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Renegotiating NAFTA

On Tuesday, December 10, the National AFL-CIO announced the endorsement of the United States-Mexico-Canada Agreement (USMCA) after successfully negotiating improvements for workers’ rights and labor standards in the trade deal to replace the North American Free Trade Agreement (NAFTA).

Oregon AFL-CIO President Graham Trainor responded to the news:

After decades of disastrous consequences for working families and nearly two years of renegotiation, NAFTA has finally been rewritten in a way that makes trade rules in the U.S. fairer. Thanks to the perseverance of working people across the country, the new USMCA contains the first truly enforceable labor standards, raising the bar for future trade negotiations. While it's not perfect, working people relentlessly demanded a deal that benefits workers over corporate profits and now have secured an agreement we can proudly support. Thanks to AFL-CIO President Richard Trumka, and Oregon's own Senator Ron Wyden, Congresswoman Suzanne Bonamici, and Congressman Earl Blumenauer for their leadership.

National AFL-CIO President Richard Trumka issued a statement on December 10 explaining why the Federation supports the deal:

Make no mistake, we demanded a trade deal that benefits workers and fought every single day to negotiate that deal; and now we have secured an agreement that working people can proudly support. I am grateful to House Speaker Nancy Pelosi and her allies on the USMCA working group, along with Senate champions like Sherrod Brown and Ron Wyden, for standing strong with us throughout this process as we demanded a truly enforceable agreement. I also commend Ambassador Robert Lighthizer for being a straight shooter and an honest broker as we worked toward a resolution. Working people are responsible for a deal that is a vast improvement over both the original NAFTA and the flawed proposal brought forward in 2017. For the first time, there truly will be enforceable labor standards—including a process that allows for the inspections of factories and facilities that are not living up to their obligations. The USMCA also eliminates special carve outs for corporations like the giveaway to Big Pharma in the administration’s initial proposal and loopholes designed to make it harder to prosecute labor violations. The USMCA is far from perfect. It alone is not a solution for outsourcing, inequality or climate change. Successfully tackling these issues requires a full-court press of economic policies that empower workers, including the repeal of tax cuts which reward companies for shipping our jobs overseas. But there is no denying that the trade rules in America will now be fairer because of our hard work and perseverance. Working people have created a new standard for future trade negotiations. President Trump may have opened this deal. But working people closed it. And for that, we should be very proud.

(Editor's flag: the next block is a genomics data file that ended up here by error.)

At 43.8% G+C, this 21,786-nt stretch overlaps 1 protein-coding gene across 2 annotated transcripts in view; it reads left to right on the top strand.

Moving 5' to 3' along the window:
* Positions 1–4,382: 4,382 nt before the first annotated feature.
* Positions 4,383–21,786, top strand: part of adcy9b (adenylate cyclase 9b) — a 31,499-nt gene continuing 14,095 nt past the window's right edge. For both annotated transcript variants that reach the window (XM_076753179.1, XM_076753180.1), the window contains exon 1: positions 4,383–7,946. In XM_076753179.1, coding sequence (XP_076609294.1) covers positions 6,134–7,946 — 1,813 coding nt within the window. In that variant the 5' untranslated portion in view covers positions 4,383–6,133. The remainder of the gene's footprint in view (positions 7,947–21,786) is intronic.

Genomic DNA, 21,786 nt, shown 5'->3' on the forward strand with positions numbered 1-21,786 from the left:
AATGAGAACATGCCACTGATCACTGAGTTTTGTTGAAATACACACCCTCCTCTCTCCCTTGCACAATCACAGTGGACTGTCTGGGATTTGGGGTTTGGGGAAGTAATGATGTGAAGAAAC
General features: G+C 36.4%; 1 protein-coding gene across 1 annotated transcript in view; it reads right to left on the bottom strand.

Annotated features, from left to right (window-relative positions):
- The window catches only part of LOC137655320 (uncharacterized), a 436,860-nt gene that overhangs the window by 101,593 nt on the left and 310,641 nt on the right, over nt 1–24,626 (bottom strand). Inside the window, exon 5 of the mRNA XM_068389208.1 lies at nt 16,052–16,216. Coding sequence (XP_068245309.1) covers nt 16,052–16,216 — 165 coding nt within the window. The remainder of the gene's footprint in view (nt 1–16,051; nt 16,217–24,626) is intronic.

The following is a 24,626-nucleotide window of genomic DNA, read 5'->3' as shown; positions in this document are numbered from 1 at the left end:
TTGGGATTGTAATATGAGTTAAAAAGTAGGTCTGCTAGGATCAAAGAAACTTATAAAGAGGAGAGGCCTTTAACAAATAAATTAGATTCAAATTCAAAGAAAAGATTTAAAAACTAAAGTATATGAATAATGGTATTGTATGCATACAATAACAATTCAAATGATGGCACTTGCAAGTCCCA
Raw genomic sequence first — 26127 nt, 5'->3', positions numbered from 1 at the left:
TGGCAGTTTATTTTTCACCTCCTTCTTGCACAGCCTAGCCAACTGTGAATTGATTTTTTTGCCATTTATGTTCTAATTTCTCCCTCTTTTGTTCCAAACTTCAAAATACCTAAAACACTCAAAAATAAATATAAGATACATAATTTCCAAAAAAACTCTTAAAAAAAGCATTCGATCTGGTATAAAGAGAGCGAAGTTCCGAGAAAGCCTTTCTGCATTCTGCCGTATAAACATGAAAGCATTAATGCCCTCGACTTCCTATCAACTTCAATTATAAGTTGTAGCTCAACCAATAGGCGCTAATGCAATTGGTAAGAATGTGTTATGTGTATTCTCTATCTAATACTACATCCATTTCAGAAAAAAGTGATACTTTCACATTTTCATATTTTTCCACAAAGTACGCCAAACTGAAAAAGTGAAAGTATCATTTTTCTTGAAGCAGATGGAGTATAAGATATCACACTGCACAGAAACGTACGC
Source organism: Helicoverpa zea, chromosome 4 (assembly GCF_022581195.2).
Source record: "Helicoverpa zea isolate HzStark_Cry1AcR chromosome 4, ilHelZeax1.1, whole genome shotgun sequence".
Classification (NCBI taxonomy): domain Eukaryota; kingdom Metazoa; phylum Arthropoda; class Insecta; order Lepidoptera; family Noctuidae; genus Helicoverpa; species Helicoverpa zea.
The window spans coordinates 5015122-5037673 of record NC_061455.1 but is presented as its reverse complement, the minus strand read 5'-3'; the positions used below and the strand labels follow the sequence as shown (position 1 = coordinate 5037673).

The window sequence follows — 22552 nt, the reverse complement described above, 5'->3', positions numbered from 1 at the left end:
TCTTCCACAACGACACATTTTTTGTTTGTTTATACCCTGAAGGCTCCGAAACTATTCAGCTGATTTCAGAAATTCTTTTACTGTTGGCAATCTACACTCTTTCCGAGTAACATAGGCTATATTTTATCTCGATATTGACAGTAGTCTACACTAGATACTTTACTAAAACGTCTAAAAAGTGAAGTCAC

To learn more about America’s Unions’ positions on trade and enforcing labor standards for all workers, please click here.

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